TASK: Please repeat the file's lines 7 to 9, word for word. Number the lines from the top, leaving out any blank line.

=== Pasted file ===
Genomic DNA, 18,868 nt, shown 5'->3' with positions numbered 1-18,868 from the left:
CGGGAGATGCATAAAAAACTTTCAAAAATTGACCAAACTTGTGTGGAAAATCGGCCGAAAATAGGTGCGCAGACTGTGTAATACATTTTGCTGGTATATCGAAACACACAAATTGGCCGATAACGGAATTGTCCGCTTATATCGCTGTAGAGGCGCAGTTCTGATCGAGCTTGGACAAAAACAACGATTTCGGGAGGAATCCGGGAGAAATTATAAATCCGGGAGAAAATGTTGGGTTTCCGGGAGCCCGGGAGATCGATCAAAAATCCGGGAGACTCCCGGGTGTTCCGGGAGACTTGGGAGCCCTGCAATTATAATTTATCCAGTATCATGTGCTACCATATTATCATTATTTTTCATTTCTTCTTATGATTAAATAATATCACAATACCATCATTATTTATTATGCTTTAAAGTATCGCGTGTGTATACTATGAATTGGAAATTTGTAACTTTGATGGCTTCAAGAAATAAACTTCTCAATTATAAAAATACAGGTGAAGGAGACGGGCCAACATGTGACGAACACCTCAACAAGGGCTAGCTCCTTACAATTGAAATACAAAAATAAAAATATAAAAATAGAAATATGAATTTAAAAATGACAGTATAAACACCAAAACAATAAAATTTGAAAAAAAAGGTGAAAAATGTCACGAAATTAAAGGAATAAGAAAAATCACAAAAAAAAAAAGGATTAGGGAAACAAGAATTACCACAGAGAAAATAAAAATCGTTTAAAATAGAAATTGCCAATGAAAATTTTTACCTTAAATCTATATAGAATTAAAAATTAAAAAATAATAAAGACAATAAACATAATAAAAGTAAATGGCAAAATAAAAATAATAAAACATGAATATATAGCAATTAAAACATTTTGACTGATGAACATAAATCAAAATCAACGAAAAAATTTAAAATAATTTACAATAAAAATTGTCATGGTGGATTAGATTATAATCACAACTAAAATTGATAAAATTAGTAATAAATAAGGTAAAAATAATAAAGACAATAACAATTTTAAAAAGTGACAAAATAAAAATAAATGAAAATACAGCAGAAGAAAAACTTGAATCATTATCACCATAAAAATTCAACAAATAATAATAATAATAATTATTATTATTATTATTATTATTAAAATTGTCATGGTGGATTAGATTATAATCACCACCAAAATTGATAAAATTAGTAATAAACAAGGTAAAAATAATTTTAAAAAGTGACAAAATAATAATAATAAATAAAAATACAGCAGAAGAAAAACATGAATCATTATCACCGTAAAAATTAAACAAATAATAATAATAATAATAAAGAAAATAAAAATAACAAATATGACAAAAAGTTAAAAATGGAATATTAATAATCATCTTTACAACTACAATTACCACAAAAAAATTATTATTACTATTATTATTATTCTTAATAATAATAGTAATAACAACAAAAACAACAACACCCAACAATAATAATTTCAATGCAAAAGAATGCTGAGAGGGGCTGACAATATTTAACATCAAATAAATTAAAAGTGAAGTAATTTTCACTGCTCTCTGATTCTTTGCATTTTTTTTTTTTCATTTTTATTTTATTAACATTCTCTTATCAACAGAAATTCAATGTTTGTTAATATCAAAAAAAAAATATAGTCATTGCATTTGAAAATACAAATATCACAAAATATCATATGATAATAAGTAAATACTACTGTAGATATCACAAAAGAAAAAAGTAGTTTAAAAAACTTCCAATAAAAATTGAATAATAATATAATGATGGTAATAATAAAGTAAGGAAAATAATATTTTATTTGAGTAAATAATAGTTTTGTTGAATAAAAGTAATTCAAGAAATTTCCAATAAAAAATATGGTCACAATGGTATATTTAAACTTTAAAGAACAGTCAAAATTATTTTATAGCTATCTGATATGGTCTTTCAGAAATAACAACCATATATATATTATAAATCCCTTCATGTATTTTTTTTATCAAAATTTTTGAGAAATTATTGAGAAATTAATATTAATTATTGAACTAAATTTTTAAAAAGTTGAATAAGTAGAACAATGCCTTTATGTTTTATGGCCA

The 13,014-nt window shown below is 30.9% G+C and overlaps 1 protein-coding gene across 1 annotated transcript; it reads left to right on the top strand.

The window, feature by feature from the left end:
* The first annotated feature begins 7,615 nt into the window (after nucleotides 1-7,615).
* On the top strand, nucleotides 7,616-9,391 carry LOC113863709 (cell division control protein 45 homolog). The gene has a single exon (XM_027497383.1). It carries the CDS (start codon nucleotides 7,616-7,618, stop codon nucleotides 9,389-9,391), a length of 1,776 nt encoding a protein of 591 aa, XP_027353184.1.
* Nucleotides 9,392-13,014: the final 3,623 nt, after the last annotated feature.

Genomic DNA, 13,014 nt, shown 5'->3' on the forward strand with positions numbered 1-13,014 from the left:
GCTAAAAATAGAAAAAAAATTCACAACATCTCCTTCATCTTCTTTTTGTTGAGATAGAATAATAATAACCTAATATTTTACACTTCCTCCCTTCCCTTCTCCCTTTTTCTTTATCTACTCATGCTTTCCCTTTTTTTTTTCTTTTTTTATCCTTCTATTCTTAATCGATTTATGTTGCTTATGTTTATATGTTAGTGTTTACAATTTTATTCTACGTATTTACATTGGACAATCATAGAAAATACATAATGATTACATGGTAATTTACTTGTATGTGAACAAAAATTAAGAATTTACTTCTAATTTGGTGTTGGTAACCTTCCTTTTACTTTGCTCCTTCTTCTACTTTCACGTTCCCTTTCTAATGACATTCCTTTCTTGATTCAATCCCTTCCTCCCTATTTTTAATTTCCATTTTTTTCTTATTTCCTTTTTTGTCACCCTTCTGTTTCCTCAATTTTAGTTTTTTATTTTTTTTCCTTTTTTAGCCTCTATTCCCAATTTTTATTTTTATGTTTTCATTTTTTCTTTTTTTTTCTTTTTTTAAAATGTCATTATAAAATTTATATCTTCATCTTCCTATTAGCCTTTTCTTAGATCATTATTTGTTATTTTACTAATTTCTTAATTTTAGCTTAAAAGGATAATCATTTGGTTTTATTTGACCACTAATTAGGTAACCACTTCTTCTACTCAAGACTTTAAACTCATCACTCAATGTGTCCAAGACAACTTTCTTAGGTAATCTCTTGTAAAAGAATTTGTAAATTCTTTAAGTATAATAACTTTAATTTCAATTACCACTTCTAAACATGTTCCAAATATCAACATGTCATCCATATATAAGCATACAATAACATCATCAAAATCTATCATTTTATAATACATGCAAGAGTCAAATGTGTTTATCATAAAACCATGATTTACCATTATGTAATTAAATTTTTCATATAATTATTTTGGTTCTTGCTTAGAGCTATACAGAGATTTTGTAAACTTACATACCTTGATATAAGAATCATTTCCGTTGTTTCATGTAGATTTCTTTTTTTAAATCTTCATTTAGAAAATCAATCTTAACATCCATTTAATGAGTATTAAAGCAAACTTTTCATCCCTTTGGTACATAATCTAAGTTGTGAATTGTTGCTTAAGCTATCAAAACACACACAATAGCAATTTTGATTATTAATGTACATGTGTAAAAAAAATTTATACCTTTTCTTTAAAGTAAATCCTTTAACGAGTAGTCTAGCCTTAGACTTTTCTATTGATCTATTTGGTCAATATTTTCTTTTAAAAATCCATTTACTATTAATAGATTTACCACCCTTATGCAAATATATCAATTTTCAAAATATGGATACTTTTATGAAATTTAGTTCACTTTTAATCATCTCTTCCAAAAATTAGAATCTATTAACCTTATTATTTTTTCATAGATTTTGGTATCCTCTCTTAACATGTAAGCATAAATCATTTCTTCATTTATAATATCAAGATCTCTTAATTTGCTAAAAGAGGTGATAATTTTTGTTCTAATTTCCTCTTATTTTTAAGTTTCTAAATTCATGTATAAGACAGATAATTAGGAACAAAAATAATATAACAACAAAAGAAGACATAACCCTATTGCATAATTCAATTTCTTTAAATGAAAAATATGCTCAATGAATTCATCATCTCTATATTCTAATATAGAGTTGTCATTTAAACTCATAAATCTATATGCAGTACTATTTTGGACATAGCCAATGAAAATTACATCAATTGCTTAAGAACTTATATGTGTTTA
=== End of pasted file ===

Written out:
* Nucleotides 9,392-13,014: the final 3,623 nt, after the last annotated feature.

Genomic DNA, 13,014 nt, shown 5'->3' on the forward strand with positions numbered 1-13,014 from the left:
GCTAAAAATAGAAAAAAAATTCACAACATCTCCTTCATCTTCTTTTTGTTGAGATAGAATAATAATAACCTAATATTTTACACTTCCTCCCTTCCCTTCTCCCTTTTTCTTTATCTACTCATGCTTTCCCTTTTTTTTTTCTTTTTTTATCCTTCTATTCTTAATCGATTTATGTTGCTTATGTTTATATGTTAGTGTTTACAATTTTATTCTACGTATTTACATTGGACAATCATAGAAAATACATAATGATTACATGGTAATTTACTTGTATGTGAACAAAAATTAAGAATTTACTTCTAATTTGGTGTTGGTAACCTTCCTTTTACTTTGCTCCTTCTTCTACTTTCACGTTCCCTTTCTAATGACATTCCTTTCTTGATTCAATCCCTTCCTCCCTATTTTTAATTTCCATTTTTTTCTTATTTCCTTTTTTGTCACCCTTCTGTTTCCTCAATTTTAGTTTTTTATTTTTTTTCCTTTTTTAGCCTCTATTCCCAATTTTTATTTTTATGTTTTCATTTTTTCTTTTTTTTTCTTTTTTTAAAATGTCATTATAAAATTTATATCTTCATCTTCCTATTAGCCTTTTCTTAGATCATTATTTGTTATTTTACTAATTTCTTAATTTTAGCTTAAAAGGATAATCATTTGGTTTTATTTGACCACTAATTAGGTAACCACTTCTTCTACTCAAGACTTTAAACTCATCACTCAATGTGTCCAAGACAACTTTCTTAGGTAATCTCTTGTAAAAGAATTTGTAAATTCTTTAAGTATAATAACTTTAATTTCAATTACCACTTCTAAACATGTTCCAAATATCAACATGTCATCCATATATAAGCATACAATAACATCATCAAAATCTATCATTTTATAATACATGCAAGAGTCAAATGTGTTTATCATAAAACCATGATTTACCATTATGTAATTAAATTTTTCATATAATTATTTTGGTTCTTGCTTAGAGCTATACAGAGATTTTGTAAACTTACATACCTTGATATAAGAATCATTTCCGTTGTTTCATGTAGATTTCTTTTTTTAAATCTTCATTTAGAAAATCAATCTTAACATCCATTTAATGAGTATTAAAGCAAACTTTTCATCCCTTTGGTACATAATCTAAGTTGTGAATTGTTGCTTAAGCTATCAAAACACACACAATAGCAATTTTGATTATTAATGTACATGTGTAAAAAAAATTTATACCTTTTCTTTAAAGTAAATCCTTTAACGAGTAGTCTAGCCTTAGACTTTTCTATTGATCTATTTGGTCAATATTTTCTTTTAAAAATCCATTTACTATTAATAGATTTACCACCCTTATGCAAATATATCAATTTTCAAAATATGGATACTTTTATGAAATTTAGTTCACTTTTAATCATCTCTTCCAAAAATTAGAATCTATTAACCTTATTATTTTTTCATAGATTTTGGTATCCTCTCTTAACATGTAAGCATAAATCATTTCTTCATTTATAATATCAAGATCTCTTAATTTGCTAAAAGAGGTGATAATTTTTGTTCTAATTTCCTCTTATTTTTAAGTTTCTAAATTCATGTATAAGACAGATAATTAGGAACAAAAATAATATAACAACAAAAGAAGACATAACCCTATTGCATAATTCAATTTCTTTAAATGAAAAATATGCTCAATGAATTCATCATCTCTATATTCTAATATAGAGTTGTCATTTAAACTCATAAATCTATATGCAGTACTATTTTGGACATAGCCAATGAAAATTACATCAATTGCTTAAGAACTTATATGTGTTTA